• Early impressers: Running backs Dexter Williams and Tony Jones Jr., wide receivers Chase Claypool, Miles Boykin and Javon McKinley have grabbed Polian’s attention.
None of them necessarily will end up as a return man. All of them will be involved in coverage — meaning tackling.
So how does Polian identify offensive players with that skill set and why use them at all on the special teams units that require tackling?
“We really feel like we have to identify backs, big receivers and a couple of the tight ends that can help. There’s no doubt,” he said.
“We’re not as deep as you’d want to be at some other spots, with depth at linebacker and depth at the safety positions. So where are we going to make up for those bodies? They’re going to have to come from offense, and those guys have made very positive impressions so far in spring football.”
Wide receivers Equanimeous St. Brown, Chris Finke, Kevin Stepherson and C.J. Sanders have been the four players getting audition at punt return, a duty shared by Sanders and Finke last season.
“At some point, when we go outside, I’ll have a gong show and say, ‘All right, who wants to get a look that’s not getting a look?’ ” Polian said. “And we’ll just start firing balls at them. You drop two, you’re fired. But we’ll find another one or two guys out of the gong show.”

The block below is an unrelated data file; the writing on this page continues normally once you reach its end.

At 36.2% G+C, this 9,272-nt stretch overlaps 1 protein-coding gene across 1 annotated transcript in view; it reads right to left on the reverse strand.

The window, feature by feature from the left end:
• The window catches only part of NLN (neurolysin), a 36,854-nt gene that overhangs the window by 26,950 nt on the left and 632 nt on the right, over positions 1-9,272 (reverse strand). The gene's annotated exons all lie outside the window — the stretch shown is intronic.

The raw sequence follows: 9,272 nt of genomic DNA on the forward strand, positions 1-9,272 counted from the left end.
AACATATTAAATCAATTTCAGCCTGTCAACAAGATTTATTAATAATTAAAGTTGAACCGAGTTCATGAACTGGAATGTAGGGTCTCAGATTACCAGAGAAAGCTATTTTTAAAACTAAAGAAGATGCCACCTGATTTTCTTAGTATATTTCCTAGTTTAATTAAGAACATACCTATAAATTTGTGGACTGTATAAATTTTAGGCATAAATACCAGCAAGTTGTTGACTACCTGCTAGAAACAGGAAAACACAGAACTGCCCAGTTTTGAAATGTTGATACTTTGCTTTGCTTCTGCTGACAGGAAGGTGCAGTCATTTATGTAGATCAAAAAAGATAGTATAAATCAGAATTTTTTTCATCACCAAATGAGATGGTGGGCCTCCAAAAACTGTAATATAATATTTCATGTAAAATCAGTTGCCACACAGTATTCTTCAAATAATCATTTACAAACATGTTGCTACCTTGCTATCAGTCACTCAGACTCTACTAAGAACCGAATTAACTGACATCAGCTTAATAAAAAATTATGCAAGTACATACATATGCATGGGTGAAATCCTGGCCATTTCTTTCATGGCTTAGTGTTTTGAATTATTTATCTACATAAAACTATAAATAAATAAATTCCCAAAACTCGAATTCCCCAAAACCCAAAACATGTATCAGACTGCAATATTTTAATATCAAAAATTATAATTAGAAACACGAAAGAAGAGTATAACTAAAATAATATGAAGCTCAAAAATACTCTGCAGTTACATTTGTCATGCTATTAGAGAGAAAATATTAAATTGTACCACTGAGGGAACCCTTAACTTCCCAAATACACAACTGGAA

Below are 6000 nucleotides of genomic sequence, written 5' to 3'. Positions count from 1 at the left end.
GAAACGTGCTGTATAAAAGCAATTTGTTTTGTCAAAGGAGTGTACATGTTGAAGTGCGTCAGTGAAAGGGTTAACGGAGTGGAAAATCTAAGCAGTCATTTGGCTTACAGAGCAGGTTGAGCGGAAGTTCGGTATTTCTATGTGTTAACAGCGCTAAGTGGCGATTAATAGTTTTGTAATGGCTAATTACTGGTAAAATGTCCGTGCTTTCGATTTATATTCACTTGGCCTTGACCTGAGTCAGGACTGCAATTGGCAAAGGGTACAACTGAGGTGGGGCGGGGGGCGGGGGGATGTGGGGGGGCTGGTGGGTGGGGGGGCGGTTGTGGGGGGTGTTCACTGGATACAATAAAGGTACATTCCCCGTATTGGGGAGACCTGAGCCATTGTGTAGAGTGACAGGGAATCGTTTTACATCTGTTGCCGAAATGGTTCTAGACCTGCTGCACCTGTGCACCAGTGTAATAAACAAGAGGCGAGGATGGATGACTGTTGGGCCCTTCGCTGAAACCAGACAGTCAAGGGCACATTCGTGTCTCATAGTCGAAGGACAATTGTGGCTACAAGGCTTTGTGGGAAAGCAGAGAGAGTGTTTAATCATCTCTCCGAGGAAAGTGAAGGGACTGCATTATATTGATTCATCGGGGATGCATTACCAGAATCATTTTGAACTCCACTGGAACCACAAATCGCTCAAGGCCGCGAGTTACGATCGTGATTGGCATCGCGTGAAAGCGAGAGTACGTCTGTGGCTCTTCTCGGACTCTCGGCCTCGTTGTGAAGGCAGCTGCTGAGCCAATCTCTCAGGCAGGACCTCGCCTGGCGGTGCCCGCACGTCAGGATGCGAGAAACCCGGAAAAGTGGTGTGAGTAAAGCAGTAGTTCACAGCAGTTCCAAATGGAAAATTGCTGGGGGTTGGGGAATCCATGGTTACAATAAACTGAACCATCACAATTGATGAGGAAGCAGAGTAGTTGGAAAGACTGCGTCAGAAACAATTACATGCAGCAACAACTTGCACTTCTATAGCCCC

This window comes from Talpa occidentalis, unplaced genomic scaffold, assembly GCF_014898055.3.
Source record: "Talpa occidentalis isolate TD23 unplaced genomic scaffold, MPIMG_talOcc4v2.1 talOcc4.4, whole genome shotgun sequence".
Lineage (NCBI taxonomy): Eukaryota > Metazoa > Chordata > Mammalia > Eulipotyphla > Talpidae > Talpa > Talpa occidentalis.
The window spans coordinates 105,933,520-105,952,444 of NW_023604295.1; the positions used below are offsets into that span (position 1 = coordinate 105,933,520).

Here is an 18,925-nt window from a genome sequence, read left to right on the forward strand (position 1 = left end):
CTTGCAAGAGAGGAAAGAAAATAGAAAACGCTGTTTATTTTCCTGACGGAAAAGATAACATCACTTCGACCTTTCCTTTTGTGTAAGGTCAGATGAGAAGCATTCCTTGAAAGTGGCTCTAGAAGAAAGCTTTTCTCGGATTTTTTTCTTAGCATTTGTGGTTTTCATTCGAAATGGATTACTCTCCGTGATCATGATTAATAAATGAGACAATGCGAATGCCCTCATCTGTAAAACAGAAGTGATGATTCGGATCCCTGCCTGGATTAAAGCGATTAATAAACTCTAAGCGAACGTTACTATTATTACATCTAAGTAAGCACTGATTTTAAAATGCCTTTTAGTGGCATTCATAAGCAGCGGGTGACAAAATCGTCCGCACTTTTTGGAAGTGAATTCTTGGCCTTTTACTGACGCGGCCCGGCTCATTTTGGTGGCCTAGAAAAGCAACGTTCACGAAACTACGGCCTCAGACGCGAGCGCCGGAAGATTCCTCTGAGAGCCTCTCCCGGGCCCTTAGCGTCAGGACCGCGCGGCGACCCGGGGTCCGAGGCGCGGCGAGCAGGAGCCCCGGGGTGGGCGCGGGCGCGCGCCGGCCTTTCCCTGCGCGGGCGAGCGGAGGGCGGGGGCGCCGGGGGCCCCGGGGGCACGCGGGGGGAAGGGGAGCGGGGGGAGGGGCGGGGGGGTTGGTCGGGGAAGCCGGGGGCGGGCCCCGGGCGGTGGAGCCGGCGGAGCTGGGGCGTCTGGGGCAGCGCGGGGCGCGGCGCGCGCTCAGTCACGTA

That goes for kickoff returns, which have yet to be worked on, with Friday targeted as the day to start that process.
• The Waiting Game: Polian will have to wait until August to get his first live look at his top candidates to hold down the place-kicking and kickoff jobs.
Incumbent place-kicker Junior Justin Yoon is sitting out spring practice to rest his leg after developing tendinitis last season. Incoming freshman Jonathan Doerer, a strong candidate for the kickoff duty, doesn’t arrive until June.
Even though ND is able to hold some offseason training without the ball in June for all of its players, coaching the kickers wouldn’t apply under that NCAA loophole.